Expert's guide to contractor penalties – part 1
This is the first article in a four-part guide on the various penalties that you, a limited company contractor, could end up paying the taxman or Companies House, writes Sumit Agarwal, managing director of contractor accountancy firm DNS Associates.
The penalty trio
Broadly-speaking, all penalties aimed at contractors fall into three main categories:
1. Late Filing
2. Late Payment (plus interest)
3. Those for incorrect returns, which are assessed and for which you will be penalised accordingly as a result of negligence, concealment or mistake. Normally called ‘Schedule 36 Penalties,’ these are levied based on a tax enquiry.
Please note; all the above penalties can be enforced simultaneously. For example, if your tax return is late (- a reported two million people are yet to file) and you pay your tax late and there is an irregularity in your return, then you could end up paying all three kinds of penalties.
Without a doubt I would stress that filing an inaccurate return or committing fraud is the biggest mistake a taxpayer can make, so avoiding doing so is paramount. Personally, I think taxation and tax returns have become so complex that filing accurate returns and accounts requires a professional experience in taxation. Therefore, choosing the right accountant is crucial because they can save you in penalties much more than they will cost you. And bear in mind that a cheaper alternative, such as a ‘book-keeper’ contractor accountant, may cost you more in penalties than you initially save in accountancy fees!
24 hours to go until penalties start to bite
There are numerous returns to be filed with HM Revenue & Customs and Companies House throughout the year. As one major deadline is imminent (on Jan 31st), here, in part one of this guide, I will cover self assessment late filing and late payment penalties, as well as penalties for filing late accounts with Companies House. Remember that late filing of your company annual return to Companies House does not result in any penalties, but definitely can adversely affect the credit rating of your company.
Before you read on, a final reminder: if you are self-employed, a company director, a trustee or someone receiving foreign income and have not yet filed your online tax return for 2011-12, then please do so now to avoid enriching the taxman. You must also file online before midnight tomorrow if your annual income is in excess of £100,000; if you make significant sums from property, savings and investments (excluding ISAs).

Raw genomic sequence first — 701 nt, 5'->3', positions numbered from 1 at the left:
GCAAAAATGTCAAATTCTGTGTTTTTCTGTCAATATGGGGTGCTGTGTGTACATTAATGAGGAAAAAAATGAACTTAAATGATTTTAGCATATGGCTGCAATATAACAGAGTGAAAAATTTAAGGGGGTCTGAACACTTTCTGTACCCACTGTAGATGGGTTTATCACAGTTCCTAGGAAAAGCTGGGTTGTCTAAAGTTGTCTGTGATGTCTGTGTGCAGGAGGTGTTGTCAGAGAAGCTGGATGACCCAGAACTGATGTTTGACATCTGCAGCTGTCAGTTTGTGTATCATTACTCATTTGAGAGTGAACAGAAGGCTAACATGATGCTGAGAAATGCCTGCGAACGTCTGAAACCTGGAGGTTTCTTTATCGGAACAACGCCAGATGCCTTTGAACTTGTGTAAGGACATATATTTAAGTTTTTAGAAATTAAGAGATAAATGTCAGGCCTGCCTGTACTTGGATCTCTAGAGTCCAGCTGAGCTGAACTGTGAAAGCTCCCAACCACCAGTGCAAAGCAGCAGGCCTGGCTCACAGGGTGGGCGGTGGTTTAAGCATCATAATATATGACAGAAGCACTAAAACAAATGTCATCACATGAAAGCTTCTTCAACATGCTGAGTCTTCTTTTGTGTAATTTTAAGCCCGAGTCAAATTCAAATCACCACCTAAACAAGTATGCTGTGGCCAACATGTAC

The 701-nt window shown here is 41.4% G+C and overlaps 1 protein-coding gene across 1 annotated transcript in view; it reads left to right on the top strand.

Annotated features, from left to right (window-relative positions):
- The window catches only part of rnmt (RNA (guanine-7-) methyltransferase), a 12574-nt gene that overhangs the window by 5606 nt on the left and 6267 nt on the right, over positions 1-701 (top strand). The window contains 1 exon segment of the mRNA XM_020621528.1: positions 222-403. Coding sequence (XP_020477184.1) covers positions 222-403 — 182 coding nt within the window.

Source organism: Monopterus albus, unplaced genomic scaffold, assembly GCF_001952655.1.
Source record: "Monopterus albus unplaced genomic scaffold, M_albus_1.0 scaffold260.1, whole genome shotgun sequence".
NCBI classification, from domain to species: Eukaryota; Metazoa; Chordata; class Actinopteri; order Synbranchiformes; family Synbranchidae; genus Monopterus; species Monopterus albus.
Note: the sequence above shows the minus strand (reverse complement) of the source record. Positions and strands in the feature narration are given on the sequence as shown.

1. Self-Assessment tax return
Anyone who works for themselves, whether a sole trader, owner of a personal service company or someone who earns additional income, whether an employee being paid through PAYE or a director of a company, must file a self assessment tax return by October 31st for paper submissions, and by January 31st for online submissions. You must then pay half of any tax due (known as payment on account for the following tax year) by January 31st and then again by July 31st. Even if you’ve had a particularly good year, don’t risk the fact that a self-assessment tax return filed six months late could attract a penalty of at least £1,300 even if the tax due is zero.
Penalty for Late Filing – How much you’ll pay
Late filing penalties are separate to late payment penalties. If you are just 24 hours over the deadline you face a minimum penalty of £100, even if no tax is due.
- Three months late: daily penalty of £10 a day, up to a maximum of £900.
- Six months late: further penalties at either 5% of tax due or £300, whichever is greater.
- 12 months late: another penalty, a further 5% of tax due or £300, whichever is greater.
- Note that in serious cases, a penalty of up to 100% of tax due can be charged.
Penalty for Late Payment – How much you’ll pay
Even if you have filed your tax return on time you will still pay a penalty if you fail to pay the tax due on time, the penalties are as follows:
- 30 days late: Initial penalty of 5% of tax unpaid at that date.
- Six months late: A further penalty of 5% of tax that remains unpaid.
- 12 months late: A further penalty of 5% of tax that remains unpaid.
Contractors, remember - until the amount outstanding is paid in full, interest will be charged on all outstanding amounts, including unpaid penalties.